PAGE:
FIG. 2 is a sectional view taken on the line I--I of FIG. 1;
FIG. 3 is an elevational view taken on the line II--II of FIG. 1;
FIG. 4 is a transverse section through a second embodiment of apparatus in accordance with the invention; and
FIG. 5 is a vertical longitudinal section on the line V--V of FIG. 4.
Referring now to the drawings, the apparatus generally indicated 1 includes a vat 2 in which is disposed, for rotation about its generally horizontal axis, a cylindrical screen drum 3 comprising a cylindrical woven wire mesh 4 and end plates 5 and 6. The wire mesh is supported from the outside by a perforated structure or other suitable means (not shown). Within the screen drum 3 is disposed a means for introducing washing liquid generally indicated 7. The means 7 includes a flat hollow longitudinally extending member 8 provided with a number of apertures 9 along its length.
The member 8 is located beneath the axis of the screen, i.e. below its centre of curvature, and thus in the lower half of the cylindrical screen at a distance from the wire mesh. The shape of the member 8 is rounded to give a low resistance of flow. The end plates of the screen drum are provided with cylindrical flanges 10 and 11 by means of which the drum is supported on rollers 12 and 13. The drum is rotated by suitable drive means (not shown).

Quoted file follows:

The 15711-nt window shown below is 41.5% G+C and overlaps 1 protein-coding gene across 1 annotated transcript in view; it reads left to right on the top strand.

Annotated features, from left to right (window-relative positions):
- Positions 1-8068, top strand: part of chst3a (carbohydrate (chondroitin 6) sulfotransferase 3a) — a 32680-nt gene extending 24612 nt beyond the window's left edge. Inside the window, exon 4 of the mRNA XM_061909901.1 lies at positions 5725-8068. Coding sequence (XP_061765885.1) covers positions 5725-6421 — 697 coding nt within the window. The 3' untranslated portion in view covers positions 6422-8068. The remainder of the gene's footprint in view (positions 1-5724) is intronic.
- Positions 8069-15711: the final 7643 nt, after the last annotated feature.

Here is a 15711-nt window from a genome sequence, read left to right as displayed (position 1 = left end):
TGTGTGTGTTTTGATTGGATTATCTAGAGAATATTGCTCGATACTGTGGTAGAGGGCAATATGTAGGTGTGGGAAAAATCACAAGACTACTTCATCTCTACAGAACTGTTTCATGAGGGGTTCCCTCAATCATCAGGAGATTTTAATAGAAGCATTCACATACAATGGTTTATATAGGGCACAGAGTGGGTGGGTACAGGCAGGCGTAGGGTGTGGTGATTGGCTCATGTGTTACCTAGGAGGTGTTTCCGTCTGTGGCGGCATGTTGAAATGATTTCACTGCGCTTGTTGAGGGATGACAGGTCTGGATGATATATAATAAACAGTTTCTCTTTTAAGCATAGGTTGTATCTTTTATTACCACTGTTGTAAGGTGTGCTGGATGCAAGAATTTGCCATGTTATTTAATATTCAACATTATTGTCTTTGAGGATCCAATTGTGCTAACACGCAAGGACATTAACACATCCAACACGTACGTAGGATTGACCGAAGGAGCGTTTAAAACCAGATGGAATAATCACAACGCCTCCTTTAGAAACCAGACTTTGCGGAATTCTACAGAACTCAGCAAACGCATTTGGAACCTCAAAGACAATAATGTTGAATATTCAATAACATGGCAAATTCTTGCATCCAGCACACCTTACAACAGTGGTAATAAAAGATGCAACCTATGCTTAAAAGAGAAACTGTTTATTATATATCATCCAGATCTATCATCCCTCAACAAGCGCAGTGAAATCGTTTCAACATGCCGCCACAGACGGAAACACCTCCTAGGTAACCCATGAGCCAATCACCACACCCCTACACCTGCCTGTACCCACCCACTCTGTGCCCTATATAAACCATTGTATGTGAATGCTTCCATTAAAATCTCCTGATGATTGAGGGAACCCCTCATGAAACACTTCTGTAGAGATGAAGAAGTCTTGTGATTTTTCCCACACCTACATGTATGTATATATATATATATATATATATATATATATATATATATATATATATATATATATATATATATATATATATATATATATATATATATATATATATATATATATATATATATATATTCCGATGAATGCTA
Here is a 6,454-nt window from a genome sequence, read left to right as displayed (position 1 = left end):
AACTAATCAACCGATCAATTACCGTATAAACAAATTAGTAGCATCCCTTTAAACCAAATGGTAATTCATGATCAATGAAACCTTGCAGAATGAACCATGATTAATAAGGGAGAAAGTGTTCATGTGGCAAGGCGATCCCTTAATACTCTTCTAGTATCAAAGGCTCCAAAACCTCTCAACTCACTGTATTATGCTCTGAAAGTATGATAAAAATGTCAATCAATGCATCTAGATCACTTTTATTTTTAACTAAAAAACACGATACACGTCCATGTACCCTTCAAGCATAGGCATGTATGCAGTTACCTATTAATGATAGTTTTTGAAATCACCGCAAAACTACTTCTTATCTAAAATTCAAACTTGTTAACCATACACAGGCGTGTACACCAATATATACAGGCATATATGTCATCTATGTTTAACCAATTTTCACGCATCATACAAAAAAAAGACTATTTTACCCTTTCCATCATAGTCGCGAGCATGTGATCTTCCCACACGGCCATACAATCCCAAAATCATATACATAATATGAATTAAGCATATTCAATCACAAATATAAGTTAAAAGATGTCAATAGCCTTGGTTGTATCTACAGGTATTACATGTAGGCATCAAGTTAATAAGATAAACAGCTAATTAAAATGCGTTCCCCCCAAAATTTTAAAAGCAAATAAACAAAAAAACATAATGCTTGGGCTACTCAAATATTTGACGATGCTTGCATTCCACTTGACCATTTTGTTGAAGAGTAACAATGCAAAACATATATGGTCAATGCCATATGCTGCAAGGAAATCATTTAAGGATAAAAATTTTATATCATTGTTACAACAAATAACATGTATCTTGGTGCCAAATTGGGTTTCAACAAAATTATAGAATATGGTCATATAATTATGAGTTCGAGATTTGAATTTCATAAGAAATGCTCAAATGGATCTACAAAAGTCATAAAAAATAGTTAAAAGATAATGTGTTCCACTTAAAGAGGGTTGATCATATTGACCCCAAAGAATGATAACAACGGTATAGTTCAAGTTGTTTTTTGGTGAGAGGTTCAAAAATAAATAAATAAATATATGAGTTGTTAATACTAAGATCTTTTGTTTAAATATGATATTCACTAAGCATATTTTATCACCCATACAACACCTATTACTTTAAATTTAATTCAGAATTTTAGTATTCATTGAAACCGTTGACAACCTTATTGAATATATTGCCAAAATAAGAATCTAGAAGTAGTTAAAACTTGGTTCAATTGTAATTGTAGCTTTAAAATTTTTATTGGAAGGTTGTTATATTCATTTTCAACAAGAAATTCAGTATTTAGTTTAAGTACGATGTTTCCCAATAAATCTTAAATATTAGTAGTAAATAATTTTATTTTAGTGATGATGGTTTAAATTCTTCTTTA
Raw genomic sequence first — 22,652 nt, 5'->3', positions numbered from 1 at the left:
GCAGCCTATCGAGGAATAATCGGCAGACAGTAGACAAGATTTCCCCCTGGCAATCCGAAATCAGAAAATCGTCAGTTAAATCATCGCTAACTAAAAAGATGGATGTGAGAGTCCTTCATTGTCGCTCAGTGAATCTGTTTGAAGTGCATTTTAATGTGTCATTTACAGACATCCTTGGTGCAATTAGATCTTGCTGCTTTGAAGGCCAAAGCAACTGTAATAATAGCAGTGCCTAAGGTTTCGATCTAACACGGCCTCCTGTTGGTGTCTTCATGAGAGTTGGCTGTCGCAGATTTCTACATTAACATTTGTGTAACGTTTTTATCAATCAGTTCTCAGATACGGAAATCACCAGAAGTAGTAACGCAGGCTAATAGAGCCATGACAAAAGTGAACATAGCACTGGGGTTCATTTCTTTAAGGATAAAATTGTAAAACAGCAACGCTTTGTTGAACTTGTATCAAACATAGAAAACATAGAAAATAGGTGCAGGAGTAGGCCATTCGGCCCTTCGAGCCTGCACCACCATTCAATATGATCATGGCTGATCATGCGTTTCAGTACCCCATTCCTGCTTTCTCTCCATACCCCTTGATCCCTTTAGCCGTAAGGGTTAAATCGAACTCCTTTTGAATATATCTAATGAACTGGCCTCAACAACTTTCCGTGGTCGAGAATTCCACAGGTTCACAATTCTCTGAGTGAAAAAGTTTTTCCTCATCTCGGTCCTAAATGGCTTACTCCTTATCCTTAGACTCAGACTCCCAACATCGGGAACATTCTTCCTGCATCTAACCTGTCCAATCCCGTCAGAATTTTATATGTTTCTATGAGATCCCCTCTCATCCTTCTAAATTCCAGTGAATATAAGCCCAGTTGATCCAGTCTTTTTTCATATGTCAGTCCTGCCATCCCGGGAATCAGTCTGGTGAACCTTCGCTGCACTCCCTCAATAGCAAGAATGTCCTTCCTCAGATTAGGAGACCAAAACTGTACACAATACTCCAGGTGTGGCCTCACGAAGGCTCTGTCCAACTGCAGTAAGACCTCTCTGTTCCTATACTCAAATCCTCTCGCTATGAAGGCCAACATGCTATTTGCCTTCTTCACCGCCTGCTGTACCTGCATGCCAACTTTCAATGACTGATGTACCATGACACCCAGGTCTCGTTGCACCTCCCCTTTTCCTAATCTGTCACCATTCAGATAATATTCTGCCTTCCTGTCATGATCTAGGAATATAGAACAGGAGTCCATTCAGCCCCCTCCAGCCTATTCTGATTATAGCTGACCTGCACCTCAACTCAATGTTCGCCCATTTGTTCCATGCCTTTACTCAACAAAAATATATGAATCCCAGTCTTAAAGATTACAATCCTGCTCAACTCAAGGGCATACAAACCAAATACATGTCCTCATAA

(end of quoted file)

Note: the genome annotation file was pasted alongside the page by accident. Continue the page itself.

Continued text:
The cylindrical mesh 4 defines a passage 14 along which stock can be passed in the direction of arrow A from an inlet 15 at the end of the drum 3 to an outlet 16 at the other end of the drum. The axis of the screen drum is slightly inclined by e.g. about 1° to accomplish advance movement of the stock.
The hollow member 8 is divided into first and second sections 17 and 18 respectively by a partition 19. An inlet pipe 20 is provided for supplying fresh, clean water (or another suitable washing liquid), which is connected to the first section 17. From here the liquid is passed through apertures 9 into passage 14.